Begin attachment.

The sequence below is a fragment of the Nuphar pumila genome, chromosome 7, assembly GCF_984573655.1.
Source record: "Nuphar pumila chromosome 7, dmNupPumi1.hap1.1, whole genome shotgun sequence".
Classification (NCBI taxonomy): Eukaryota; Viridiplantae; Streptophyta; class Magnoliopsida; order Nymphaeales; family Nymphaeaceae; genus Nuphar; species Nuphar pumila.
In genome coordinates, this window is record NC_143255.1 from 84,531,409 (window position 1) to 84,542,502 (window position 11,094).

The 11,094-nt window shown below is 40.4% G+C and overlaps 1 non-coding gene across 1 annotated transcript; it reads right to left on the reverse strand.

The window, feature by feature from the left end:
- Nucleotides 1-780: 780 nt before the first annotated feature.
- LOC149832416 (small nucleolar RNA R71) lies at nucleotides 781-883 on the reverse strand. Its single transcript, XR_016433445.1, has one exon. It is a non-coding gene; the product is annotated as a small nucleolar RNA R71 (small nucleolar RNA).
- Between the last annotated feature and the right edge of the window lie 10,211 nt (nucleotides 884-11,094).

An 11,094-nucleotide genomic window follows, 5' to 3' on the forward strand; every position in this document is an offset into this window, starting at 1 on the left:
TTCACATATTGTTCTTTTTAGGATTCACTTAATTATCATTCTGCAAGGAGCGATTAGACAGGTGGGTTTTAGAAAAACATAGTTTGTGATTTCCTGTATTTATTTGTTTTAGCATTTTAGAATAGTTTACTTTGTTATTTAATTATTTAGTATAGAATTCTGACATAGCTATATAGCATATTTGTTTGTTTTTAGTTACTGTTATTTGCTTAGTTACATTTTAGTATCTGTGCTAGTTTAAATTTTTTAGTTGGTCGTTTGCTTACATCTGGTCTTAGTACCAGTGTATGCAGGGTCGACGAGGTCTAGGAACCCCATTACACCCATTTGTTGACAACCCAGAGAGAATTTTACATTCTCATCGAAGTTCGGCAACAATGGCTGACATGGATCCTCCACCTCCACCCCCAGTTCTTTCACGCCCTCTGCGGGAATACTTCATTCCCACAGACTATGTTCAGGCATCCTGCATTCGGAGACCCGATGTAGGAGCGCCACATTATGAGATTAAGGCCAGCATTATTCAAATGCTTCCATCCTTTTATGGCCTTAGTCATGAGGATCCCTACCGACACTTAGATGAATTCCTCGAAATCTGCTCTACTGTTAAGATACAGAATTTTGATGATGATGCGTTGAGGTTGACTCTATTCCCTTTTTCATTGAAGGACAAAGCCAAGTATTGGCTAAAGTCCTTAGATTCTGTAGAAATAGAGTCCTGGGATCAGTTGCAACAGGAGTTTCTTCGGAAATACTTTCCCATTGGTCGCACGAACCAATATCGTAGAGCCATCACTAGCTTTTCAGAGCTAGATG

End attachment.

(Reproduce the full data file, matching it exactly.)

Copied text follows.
The sequence below is a fragment of the Nuphar pumila genome, chromosome 7, assembly GCF_984573655.1.
Source record: "Nuphar pumila chromosome 7, dmNupPumi1.hap1.1, whole genome shotgun sequence".
Classification (NCBI taxonomy): Eukaryota; Viridiplantae; Streptophyta; class Magnoliopsida; order Nymphaeales; family Nymphaeaceae; genus Nuphar; species Nuphar pumila.
In genome coordinates, this window is record NC_143255.1 from 84,531,409 (window position 1) to 84,542,502 (window position 11,094).

The 11,094-nt window shown below is 40.4% G+C and overlaps 1 non-coding gene across 1 annotated transcript; it reads right to left on the reverse strand.

The window, feature by feature from the left end:
- Nucleotides 1-780: 780 nt before the first annotated feature.
- LOC149832416 (small nucleolar RNA R71) lies at nucleotides 781-883 on the reverse strand. Its single transcript, XR_016433445.1, has one exon. It is a non-coding gene; the product is annotated as a small nucleolar RNA R71 (small nucleolar RNA).
- Between the last annotated feature and the right edge of the window lie 10,211 nt (nucleotides 884-11,094).

An 11,094-nucleotide genomic window follows, 5' to 3' on the forward strand; every position in this document is an offset into this window, starting at 1 on the left:
TTCACATATTGTTCTTTTTAGGATTCACTTAATTATCATTCTGCAAGGAGCGATTAGACAGGTGGGTTTTAGAAAAACATAGTTTGTGATTTCCTGTATTTATTTGTTTTAGCATTTTAGAATAGTTTACTTTGTTATTTAATTATTTAGTATAGAATTCTGACATAGCTATATAGCATATTTGTTTGTTTTTAGTTACTGTTATTTGCTTAGTTACATTTTAGTATCTGTGCTAGTTTAAATTTTTTAGTTGGTCGTTTGCTTACATCTGGTCTTAGTACCAGTGTATGCAGGGTCGACGAGGTCTAGGAACCCCATTACACCCATTTGTTGACAACCCAGAGAGAATTTTACATTCTCATCGAAGTTCGGCAACAATGGCTGACATGGATCCTCCACCTCCACCCCCAGTTCTTTCACGCCCTCTGCGGGAATACTTCATTCCCACAGACTATGTTCAGGCATCCTGCATTCGGAGACCCGATGTAGGAGCGCCACATTATGAGATTAAGGCCAGCATTATTCAAATGCTTCCATCCTTTTATGGCCTTAGTCATGAGGATCCCTACCGACACTTAGATGAATTCCTCGAAATCTGCTCTACTGTTAAGATACAGAATTTTGATGATGATGCGTTGAGGTTGACTCTATTCCCTTTTTCATTGAAGGACAAAGCCAAGTATTGGCTAAAGTCCTTAGATTCTGTAGAAATAGAGTCCTGGGATCAGTTGCAACAGGAGTTTCTTCGGAAATACTTTCCCATTGGTCGCACGAACCAATATCGTAGAGCCATCACTAGCTTTTCAGAGCTAGATG